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I want to be a home cook and at some stage to become a chef having my own café or restaurant.

Marco Pierre White always says when he likes a dish in masterchef:

Great dish. It tells me that you understand flavors.

What does he mean? How to understand when to combine salty and sour, sweet and sour and salty, sweet and hot, umami and sweet, and all the other combinations? Should all dishes have flavor combinations?

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    This is really broad and opinion based unfortunately. There's no right or wrong answer to this. What I would say is to understand what flavors work together you have to eat a lot of different cuisines and try things. – GdD Jul 5 at 7:45
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    The phrase "you understand flavors" has become widely used in cooking shows, but IMO it doesn't actually mean anything. It's really shorthand for saying it tastes good in a way that sounds more meaningful. – GdD Jul 5 at 8:50
  • Thanks @GdD for the comment. I understand. – alim1990 Jul 5 at 11:21
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    Well there are entire studies dedicated to flavor profiles and such, so it can be that they reference a natural feeling with complimentary tastes. Like for example caramel sea-salt or pairing a wine with a dish. – Thomas Jul 7 at 17:10
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Yes, all dishes should have flavour combinations, unless the dish consists of one single ingredient with no seasoning added, no oil added, it can't help but have them... even then a tomato for example has different flavour in the skin than it has in the pulp, than it has in the seeds, the inner leaves of a brussels sprouts will have less bitterness and more sweetness than its darker outer leaves... flavour combinations are almost impossible to avoid.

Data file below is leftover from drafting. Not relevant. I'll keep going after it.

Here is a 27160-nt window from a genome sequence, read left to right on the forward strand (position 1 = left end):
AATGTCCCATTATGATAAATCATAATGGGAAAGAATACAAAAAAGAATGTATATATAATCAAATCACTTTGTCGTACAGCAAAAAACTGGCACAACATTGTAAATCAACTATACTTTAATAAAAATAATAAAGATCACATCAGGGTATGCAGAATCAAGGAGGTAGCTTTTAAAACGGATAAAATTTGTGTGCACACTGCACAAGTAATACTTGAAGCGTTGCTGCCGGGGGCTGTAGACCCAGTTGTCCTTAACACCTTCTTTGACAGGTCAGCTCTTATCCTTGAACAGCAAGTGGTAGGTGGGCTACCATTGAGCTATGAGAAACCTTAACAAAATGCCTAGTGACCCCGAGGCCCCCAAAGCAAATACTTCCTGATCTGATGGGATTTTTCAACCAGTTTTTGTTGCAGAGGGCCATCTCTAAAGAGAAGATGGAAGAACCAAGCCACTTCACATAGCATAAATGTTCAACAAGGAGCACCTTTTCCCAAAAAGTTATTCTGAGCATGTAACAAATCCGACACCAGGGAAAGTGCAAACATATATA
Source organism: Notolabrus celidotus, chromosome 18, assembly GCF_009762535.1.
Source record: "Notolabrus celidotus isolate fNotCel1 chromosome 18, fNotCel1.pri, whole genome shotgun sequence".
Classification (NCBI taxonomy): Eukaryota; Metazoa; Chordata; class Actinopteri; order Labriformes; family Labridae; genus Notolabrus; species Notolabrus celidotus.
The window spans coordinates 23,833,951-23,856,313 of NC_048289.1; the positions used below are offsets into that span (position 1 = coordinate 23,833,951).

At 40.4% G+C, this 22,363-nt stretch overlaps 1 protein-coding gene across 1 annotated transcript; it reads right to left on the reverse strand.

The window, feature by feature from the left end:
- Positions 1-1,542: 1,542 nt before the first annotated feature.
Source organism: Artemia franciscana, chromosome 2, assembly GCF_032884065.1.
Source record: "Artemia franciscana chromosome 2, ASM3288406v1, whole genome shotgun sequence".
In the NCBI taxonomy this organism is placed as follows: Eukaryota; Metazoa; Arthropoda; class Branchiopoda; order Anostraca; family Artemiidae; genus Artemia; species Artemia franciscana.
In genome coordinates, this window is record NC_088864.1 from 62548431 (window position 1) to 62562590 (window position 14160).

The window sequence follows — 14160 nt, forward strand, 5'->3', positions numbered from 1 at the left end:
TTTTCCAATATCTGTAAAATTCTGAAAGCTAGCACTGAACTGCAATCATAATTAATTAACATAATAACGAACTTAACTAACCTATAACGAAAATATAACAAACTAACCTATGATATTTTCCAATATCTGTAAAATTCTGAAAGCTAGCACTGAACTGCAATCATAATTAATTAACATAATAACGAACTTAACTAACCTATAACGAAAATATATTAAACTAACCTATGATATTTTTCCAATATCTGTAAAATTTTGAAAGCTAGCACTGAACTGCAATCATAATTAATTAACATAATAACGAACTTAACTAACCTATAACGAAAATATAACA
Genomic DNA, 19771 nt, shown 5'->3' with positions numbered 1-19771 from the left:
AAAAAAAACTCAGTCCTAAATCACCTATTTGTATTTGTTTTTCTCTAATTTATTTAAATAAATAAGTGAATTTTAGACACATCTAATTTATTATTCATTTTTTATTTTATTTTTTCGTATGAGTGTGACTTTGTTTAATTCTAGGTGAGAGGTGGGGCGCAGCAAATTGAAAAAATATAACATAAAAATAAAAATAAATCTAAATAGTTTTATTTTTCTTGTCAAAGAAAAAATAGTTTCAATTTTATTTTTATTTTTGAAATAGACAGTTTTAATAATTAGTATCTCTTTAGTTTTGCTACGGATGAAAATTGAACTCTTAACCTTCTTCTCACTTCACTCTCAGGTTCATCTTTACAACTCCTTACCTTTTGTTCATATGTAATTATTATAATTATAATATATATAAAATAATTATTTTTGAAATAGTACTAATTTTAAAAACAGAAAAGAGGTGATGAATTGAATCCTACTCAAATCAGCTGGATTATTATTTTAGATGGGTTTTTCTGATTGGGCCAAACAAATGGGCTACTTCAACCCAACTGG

So to balance flavours you do have to understand them. Not everyone might agree with the combinations you choose to create and not everyone enjoys the same taste combinations, but even so, to reliably create the blend you do like, you need to understand how it is composed.

There are any number of resources online which will break flavours down to a few key groups, though not everyone describes it the same way. Essentially you need to understand what is meant by basic terms such as sweet, bitter, sour, umami and salt. To those five you can also add 'spiciness/heat' which is often considered to be more sensation than flavour.

You should read up on what it already accepted knowledge about the effects these flavours have on each other, how salt changes perception of bitterness, how sweetness can counteract excess salt but leave the umami clear. Read up what chefs have to say about these interactions and test them out, see if you detect the same effects they do.

Spend time tasting your ingredients and training your palate (I was so busy thinking of flavours as a palette from which one can choose the equivalent of colours to paint a dish as you might paint a picture that I originally spelled 'palate' as 'palette') so that you can analyse a dish and detect what makes the difference between a combination you like and one you don't. Understand your ingredients, both fresh and storecupboard ones well enough to know quickly what will make that difference.

  • Thank you for the explanation. I understand it now. On the side, does really sweetness leave umami taste clear ? – alim1990 Jul 5 at 11:26